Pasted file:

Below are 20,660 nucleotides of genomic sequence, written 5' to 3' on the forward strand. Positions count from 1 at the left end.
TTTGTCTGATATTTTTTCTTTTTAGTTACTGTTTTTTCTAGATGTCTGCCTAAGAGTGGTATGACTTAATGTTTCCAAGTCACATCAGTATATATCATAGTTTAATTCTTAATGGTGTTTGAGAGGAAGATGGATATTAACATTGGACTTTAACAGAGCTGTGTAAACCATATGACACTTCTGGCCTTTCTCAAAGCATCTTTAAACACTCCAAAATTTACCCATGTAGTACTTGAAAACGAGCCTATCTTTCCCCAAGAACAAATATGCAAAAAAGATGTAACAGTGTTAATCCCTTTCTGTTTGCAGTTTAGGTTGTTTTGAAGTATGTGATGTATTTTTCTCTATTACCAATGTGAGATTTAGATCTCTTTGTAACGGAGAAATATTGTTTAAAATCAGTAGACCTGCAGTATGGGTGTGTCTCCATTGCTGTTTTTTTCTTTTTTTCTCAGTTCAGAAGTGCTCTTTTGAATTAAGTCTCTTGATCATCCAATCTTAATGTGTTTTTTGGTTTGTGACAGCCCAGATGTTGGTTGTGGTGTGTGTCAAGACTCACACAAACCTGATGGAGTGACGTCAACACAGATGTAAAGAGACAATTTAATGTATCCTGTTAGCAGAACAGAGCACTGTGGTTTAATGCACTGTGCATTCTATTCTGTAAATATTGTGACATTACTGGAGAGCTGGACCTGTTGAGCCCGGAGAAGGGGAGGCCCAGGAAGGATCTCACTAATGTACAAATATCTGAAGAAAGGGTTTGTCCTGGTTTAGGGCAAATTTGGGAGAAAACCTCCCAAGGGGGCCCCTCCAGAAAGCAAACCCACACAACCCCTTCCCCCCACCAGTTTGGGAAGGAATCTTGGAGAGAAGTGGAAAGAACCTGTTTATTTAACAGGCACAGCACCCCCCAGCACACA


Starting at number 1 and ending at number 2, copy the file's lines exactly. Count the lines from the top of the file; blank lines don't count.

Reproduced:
Below are 20,660 nucleotides of genomic sequence, written 5' to 3' on the forward strand. Positions count from 1 at the left end.
TTTGTCTGATATTTTTTCTTTTTAGTTACTGTTTTTTCTAGATGTCTGCCTAAGAGTGGTATGACTTAATGTTTCCAAGTCACATCAGTATATATCATAGTTTAATTCTTAATGGTGTTTGAGAGGAAGATGGATATTAACATTGGACTTTAACAGAGCTGTGTAAACCATATGACACTTCTGGCCTTTCTCAAAGCATCTTTAAACACTCCAAAATTTACCCATGTAGTACTTGAAAACGAGCCTATCTTTCCCCAAGAACAAATATGCAAAAAAGATGTAACAGTGTTAATCCCTTTCTGTTTGCAGTTTAGGTTGTTTTGAAGTATGTGATGTATTTTTCTCTATTACCAATGTGAGATTTAGATCTCTTTGTAACGGAGAAATATTGTTTAAAATCAGTAGACCTGCAGTATGGGTGTGTCTCCATTGCTGTTTTTTTCTTTTTTTCTCAGTTCAGAAGTGCTCTTTTGAATTAAGTCTCTTGATCATCCAATCTTAATGTGTTTTTTGGTTTGTGACAGCCCAGATGTTGGTTGTGGTGTGTGTCAAGACTCACACAAACCTGATGGAGTGACGTCAACACAGATGTAAAGAGACAATTTAATGTATCCTGTTAGCAGAACAGAGCACTGTGGTTTAATGCACTGTGCATTCTATTCTGTAAATATTGTGACATTACTGGAGAGCTGGACCTGTTGAGCCCGGAGAAGGGGAGGCCCAGGAAGGATCTCACTAATGTACAAATATCTGAAGAAAGGGTTTGTCCTGGTTTAGGGCAAATTTGGGAGAAAACCTCCCAAGGGGGCCCCTCCAGAAAGCAAACCCACACAACCCCTTCCCCCCACCAGTTTGGGAAGGAATCTTGGAGAGAAGTGGAAAGAACCTGTTTATTTAACAGGCACAGCACCCCCCAGCACACA